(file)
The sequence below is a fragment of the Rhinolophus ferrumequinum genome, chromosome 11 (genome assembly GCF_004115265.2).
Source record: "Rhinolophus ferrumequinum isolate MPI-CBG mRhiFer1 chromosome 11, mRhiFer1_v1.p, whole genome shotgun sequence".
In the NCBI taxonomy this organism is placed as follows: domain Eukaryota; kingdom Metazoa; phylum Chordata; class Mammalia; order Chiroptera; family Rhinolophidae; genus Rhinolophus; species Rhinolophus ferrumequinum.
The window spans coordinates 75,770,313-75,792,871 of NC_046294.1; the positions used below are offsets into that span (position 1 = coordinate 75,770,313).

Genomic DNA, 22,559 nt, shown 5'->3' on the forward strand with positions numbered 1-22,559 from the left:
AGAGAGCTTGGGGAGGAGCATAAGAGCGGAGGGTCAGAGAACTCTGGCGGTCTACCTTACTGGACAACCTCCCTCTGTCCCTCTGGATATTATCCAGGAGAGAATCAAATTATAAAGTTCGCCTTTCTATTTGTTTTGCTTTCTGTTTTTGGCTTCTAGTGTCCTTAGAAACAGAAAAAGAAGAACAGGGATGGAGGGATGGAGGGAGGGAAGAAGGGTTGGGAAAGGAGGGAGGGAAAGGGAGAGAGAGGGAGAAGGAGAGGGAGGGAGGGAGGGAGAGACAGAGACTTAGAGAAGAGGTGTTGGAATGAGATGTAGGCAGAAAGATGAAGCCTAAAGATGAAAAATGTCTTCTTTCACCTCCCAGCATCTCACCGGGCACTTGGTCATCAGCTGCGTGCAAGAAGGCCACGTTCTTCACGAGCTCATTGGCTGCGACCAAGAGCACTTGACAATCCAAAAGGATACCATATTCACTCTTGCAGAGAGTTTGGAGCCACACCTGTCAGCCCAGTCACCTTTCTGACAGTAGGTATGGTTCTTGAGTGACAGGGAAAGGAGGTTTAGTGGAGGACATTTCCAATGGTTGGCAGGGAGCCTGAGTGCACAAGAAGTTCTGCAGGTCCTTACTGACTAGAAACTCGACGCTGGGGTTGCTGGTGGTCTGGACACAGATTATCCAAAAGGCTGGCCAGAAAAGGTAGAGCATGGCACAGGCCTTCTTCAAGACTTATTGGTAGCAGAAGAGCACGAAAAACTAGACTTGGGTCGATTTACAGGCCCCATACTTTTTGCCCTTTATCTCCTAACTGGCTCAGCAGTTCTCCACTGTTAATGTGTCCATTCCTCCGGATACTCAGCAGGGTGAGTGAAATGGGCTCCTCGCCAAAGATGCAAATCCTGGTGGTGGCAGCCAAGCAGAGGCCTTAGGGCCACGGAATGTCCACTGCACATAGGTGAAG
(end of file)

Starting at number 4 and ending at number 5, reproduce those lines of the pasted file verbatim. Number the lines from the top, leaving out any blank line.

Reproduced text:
The window spans coordinates 75,770,313-75,792,871 of NC_046294.1; the positions used below are offsets into that span (position 1 = coordinate 75,770,313).

Genomic DNA, 22,559 nt, shown 5'->3' on the forward strand with positions numbered 1-22,559 from the left: